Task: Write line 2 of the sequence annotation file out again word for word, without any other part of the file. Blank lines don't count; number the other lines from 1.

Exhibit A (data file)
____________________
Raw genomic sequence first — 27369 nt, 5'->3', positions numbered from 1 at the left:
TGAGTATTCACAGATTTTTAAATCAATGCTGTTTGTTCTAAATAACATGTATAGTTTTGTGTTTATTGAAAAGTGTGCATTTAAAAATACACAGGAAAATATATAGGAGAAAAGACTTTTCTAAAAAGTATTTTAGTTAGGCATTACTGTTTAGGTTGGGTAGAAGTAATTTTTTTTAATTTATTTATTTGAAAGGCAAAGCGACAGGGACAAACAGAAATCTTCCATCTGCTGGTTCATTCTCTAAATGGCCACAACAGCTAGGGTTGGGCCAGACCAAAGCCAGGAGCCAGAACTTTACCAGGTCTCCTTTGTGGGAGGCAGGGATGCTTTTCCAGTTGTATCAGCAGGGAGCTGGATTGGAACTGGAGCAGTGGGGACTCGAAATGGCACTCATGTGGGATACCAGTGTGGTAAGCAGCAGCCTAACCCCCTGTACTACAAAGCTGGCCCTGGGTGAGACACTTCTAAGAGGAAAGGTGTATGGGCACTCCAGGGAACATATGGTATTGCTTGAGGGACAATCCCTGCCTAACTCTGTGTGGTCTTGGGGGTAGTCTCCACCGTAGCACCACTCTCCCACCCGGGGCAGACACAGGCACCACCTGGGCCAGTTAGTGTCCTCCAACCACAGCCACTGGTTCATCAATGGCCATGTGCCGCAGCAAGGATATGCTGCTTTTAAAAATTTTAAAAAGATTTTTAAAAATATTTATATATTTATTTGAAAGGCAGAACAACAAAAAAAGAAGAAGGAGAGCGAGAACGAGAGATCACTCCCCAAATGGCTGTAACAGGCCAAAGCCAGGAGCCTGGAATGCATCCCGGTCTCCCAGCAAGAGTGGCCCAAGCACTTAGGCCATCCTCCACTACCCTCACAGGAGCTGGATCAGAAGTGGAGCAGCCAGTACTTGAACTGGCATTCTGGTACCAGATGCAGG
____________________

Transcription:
TGAGTATTCACAGATTTTTAAATCAATGCTGTTTGTTCTAAATAACATGTATAGTTTTGTGTTTATTGAAAAGTGTGCATTTAAAAATACACAGGAAAATATATAGGAGAAAAGACTTTTCTAAAAAGTATTTTAGTTAGGCATTACTGTTTAGGTTGGGTAGAAGTAATTTTTTTTAATTTATTTATTTGAAAGGCAAAGCGACAGGGACAAACAGAAATCTTCCATCTGCTGGTTCATTCTCTAAATGGCCACAACAGCTAGGGTTGGGCCAGACCAAAGCCAGGAGCCAGAACTTTACCAGGTCTCCTTTGTGGGAGGCAGGGATGCTTTTCCAGTTGTATCAGCAGGGAGCTGGATTGGAACTGGAGCAGTGGGGACTCGAAATGGCACTCATGTGGGATACCAGTGTGGTAAGCAGCAGCCTAACCCCCTGTACTACAAAGCTGGCCCTGGGTGAGACACTTCTAAGAGGAAAGGTGTATGGGCACTCCAGGGAACATATGGTATTGCTTGAGGGACAATCCCTGCCTAACTCTGTGTGGTCTTGGGGGTAGTCTCCACCGTAGCACCACTCTCCCACCCGGGGCAGACACAGGCACCACCTGGGCCAGTTAGTGTCCTCCAACCACAGCCACTGGTTCATCAATGGCCATGTGCCGCAGCAAGGATATGCTGCTTTTAAAAATTTTAAAAAGATTTTTAAAAATATTTATATATTTATTTGAAAGGCAGAACAACAAAAAAAGAAGAAGGAGAGCGAGAACGAGAGATCACTCCCCAAATGGCTGTAACAGGCCAAAGCCAGGAGCCTGGAATGCATCCCGGTCTCCCAGCAAGAGTGGCCCAAGCACTTAGGCCATCCTCCACTACCCTCACAGGAGCTGGATCAGAAGTGGAGCAGCCAGTACTTGAACTGGCATTCTGGTACCAGATGCAGG